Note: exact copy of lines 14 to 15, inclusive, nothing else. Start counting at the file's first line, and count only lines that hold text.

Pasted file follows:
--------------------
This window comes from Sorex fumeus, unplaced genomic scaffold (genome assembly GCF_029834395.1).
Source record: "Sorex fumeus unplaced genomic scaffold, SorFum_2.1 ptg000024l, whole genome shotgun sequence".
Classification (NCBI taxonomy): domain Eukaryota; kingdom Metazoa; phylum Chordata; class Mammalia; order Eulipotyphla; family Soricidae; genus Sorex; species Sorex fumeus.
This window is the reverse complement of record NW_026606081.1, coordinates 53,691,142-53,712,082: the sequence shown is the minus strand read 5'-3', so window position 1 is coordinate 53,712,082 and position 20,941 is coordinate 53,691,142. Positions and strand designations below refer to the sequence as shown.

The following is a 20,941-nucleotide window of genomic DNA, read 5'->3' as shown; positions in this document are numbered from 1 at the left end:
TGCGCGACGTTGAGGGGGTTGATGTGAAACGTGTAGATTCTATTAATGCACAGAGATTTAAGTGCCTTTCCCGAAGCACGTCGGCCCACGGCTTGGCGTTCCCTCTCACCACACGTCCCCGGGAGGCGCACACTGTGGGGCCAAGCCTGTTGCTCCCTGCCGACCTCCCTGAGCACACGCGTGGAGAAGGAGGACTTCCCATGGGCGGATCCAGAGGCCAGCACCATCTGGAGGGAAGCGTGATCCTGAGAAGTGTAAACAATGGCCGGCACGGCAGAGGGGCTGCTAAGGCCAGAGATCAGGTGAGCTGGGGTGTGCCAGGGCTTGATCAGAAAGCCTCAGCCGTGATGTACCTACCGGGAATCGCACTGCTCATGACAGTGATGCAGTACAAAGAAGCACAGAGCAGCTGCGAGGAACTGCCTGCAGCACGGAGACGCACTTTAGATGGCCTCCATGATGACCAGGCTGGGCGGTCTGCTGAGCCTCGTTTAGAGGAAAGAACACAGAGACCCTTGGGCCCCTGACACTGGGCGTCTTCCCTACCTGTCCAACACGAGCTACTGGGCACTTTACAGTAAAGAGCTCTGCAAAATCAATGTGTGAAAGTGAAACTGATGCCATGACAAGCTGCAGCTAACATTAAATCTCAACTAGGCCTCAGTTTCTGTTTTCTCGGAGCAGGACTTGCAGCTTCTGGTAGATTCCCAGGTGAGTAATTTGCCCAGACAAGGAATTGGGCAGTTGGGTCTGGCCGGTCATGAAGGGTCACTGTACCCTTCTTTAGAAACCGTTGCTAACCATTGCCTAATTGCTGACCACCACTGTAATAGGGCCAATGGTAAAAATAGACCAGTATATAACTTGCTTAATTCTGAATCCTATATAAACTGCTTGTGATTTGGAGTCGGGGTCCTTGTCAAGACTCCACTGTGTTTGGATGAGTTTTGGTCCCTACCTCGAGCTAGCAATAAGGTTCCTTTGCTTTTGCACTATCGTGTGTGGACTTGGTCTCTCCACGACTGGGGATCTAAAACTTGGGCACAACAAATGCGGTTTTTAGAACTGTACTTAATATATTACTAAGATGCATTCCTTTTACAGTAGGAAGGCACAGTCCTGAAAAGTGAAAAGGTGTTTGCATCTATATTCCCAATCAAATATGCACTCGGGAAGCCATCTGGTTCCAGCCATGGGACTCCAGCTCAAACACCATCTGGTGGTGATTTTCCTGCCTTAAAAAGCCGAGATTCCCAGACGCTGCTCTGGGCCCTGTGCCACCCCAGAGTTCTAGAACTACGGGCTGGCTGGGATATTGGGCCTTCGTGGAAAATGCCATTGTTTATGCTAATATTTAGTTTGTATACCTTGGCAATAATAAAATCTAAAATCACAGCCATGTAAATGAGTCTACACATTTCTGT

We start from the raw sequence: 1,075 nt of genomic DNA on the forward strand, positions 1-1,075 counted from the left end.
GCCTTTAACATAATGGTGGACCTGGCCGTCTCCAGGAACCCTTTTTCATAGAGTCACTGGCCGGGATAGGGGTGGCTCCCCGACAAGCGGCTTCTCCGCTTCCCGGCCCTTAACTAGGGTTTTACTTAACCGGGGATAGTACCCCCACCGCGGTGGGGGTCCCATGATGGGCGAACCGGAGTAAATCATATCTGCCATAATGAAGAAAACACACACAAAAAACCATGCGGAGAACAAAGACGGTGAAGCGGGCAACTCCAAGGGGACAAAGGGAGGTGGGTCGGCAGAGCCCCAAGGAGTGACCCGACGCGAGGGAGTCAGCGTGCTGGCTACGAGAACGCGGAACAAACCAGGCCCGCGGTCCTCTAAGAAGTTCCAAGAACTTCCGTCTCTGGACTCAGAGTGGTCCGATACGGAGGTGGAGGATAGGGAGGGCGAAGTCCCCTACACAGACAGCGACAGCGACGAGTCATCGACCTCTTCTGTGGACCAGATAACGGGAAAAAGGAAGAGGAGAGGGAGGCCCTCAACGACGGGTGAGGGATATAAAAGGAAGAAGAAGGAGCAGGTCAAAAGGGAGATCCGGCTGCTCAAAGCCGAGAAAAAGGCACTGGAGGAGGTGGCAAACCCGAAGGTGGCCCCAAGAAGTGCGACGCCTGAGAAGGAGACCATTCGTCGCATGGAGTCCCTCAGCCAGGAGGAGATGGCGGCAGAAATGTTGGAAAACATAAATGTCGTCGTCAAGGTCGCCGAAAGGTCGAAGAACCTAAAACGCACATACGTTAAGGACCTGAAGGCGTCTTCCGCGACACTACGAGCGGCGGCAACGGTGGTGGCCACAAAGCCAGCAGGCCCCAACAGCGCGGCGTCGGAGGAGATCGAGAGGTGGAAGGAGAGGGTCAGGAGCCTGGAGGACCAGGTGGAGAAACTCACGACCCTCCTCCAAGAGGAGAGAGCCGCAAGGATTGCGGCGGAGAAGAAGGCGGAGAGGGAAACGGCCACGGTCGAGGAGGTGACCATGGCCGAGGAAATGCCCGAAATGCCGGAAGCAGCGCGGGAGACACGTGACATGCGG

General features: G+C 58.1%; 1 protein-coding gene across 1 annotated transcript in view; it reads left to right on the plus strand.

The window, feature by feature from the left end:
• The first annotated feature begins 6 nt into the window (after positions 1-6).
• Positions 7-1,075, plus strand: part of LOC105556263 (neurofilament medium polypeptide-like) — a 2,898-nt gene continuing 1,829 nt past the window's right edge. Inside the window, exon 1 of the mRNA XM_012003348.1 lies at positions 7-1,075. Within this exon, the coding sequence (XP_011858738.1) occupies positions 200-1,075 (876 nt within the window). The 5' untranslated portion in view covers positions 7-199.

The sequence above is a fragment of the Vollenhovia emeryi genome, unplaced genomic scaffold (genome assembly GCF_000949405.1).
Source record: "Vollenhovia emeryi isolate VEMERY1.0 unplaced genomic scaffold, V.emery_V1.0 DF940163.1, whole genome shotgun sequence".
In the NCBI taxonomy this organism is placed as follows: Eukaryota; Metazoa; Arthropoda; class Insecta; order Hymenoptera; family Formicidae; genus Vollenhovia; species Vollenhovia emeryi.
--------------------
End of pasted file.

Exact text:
Source record: "Vollenhovia emeryi isolate VEMERY1.0 unplaced genomic scaffold, V.emery_V1.0 DF940163.1, whole genome shotgun sequence".
In the NCBI taxonomy this organism is placed as follows: Eukaryota; Metazoa; Arthropoda; class Insecta; order Hymenoptera; family Formicidae; genus Vollenhovia; species Vollenhovia emeryi.